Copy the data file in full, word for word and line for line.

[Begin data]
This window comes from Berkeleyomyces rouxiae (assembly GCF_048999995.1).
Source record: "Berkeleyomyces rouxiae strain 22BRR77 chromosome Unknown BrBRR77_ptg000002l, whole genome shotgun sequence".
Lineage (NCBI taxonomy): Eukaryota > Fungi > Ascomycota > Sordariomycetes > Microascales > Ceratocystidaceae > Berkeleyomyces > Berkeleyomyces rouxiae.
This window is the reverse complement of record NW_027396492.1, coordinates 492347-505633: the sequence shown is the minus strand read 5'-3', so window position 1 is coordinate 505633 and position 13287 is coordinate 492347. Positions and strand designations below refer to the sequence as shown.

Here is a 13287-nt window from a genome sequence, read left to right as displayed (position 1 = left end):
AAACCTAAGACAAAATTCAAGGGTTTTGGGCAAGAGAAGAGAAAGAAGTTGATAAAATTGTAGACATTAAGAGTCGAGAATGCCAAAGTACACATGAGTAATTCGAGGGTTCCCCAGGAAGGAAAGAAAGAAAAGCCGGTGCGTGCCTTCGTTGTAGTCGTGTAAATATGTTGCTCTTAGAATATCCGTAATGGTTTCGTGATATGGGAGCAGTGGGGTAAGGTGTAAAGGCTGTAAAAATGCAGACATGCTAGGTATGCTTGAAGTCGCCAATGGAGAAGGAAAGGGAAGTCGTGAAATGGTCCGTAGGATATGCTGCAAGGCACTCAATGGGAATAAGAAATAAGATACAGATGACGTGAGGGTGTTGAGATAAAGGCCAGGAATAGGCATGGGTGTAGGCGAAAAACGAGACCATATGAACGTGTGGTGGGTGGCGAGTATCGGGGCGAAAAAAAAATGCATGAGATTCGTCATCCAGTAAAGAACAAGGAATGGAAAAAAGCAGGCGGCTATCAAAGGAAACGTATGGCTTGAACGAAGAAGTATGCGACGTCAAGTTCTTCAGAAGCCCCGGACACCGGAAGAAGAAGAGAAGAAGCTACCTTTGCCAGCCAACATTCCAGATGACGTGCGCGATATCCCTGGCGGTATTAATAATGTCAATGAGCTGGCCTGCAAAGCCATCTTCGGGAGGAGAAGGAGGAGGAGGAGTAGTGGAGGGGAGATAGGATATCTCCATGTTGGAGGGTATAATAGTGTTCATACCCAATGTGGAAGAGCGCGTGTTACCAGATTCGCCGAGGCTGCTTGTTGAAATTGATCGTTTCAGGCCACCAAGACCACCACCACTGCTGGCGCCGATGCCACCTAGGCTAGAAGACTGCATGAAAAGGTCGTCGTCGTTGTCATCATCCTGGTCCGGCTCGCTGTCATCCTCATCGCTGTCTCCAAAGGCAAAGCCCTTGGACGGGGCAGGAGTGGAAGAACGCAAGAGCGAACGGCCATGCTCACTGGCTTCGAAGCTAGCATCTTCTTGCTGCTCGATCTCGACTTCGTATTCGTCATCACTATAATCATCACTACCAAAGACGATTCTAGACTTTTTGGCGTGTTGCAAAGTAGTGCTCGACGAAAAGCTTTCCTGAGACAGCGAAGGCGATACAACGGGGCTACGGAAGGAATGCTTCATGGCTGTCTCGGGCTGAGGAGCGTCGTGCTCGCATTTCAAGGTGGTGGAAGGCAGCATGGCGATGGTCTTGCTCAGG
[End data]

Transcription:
This window comes from Berkeleyomyces rouxiae (assembly GCF_048999995.1).
Source record: "Berkeleyomyces rouxiae strain 22BRR77 chromosome Unknown BrBRR77_ptg000002l, whole genome shotgun sequence".
Lineage (NCBI taxonomy): Eukaryota > Fungi > Ascomycota > Sordariomycetes > Microascales > Ceratocystidaceae > Berkeleyomyces > Berkeleyomyces rouxiae.
This window is the reverse complement of record NW_027396492.1, coordinates 492347-505633: the sequence shown is the minus strand read 5'-3', so window position 1 is coordinate 505633 and position 13287 is coordinate 492347. Positions and strand designations below refer to the sequence as shown.

Here is a 13287-nt window from a genome sequence, read left to right as displayed (position 1 = left end):
AAACCTAAGACAAAATTCAAGGGTTTTGGGCAAGAGAAGAGAAAGAAGTTGATAAAATTGTAGACATTAAGAGTCGAGAATGCCAAAGTACACATGAGTAATTCGAGGGTTCCCCAGGAAGGAAAGAAAGAAAAGCCGGTGCGTGCCTTCGTTGTAGTCGTGTAAATATGTTGCTCTTAGAATATCCGTAATGGTTTCGTGATATGGGAGCAGTGGGGTAAGGTGTAAAGGCTGTAAAAATGCAGACATGCTAGGTATGCTTGAAGTCGCCAATGGAGAAGGAAAGGGAAGTCGTGAAATGGTCCGTAGGATATGCTGCAAGGCACTCAATGGGAATAAGAAATAAGATACAGATGACGTGAGGGTGTTGAGATAAAGGCCAGGAATAGGCATGGGTGTAGGCGAAAAACGAGACCATATGAACGTGTGGTGGGTGGCGAGTATCGGGGCGAAAAAAAAATGCATGAGATTCGTCATCCAGTAAAGAACAAGGAATGGAAAAAAGCAGGCGGCTATCAAAGGAAACGTATGGCTTGAACGAAGAAGTATGCGACGTCAAGTTCTTCAGAAGCCCCGGACACCGGAAGAAGAAGAGAAGAAGCTACCTTTGCCAGCCAACATTCCAGATGACGTGCGCGATATCCCTGGCGGTATTAATAATGTCAATGAGCTGGCCTGCAAAGCCATCTTCGGGAGGAGAAGGAGGAGGAGGAGTAGTGGAGGGGAGATAGGATATCTCCATGTTGGAGGGTATAATAGTGTTCATACCCAATGTGGAAGAGCGCGTGTTACCAGATTCGCCGAGGCTGCTTGTTGAAATTGATCGTTTCAGGCCACCAAGACCACCACCACTGCTGGCGCCGATGCCACCTAGGCTAGAAGACTGCATGAAAAGGTCGTCGTCGTTGTCATCATCCTGGTCCGGCTCGCTGTCATCCTCATCGCTGTCTCCAAAGGCAAAGCCCTTGGACGGGGCAGGAGTGGAAGAACGCAAGAGCGAACGGCCATGCTCACTGGCTTCGAAGCTAGCATCTTCTTGCTGCTCGATCTCGACTTCGTATTCGTCATCACTATAATCATCACTACCAAAGACGATTCTAGACTTTTTGGCGTGTTGCAAAGTAGTGCTCGACGAAAAGCTTTCCTGAGACAGCGAAGGCGATACAACGGGGCTACGGAAGGAATGCTTCATGGCTGTCTCGGGCTGAGGAGCGTCGTGCTCGCATTTCAAGGTGGTGGAAGGCAGCATGGCGATGGTCTTGCTCAGG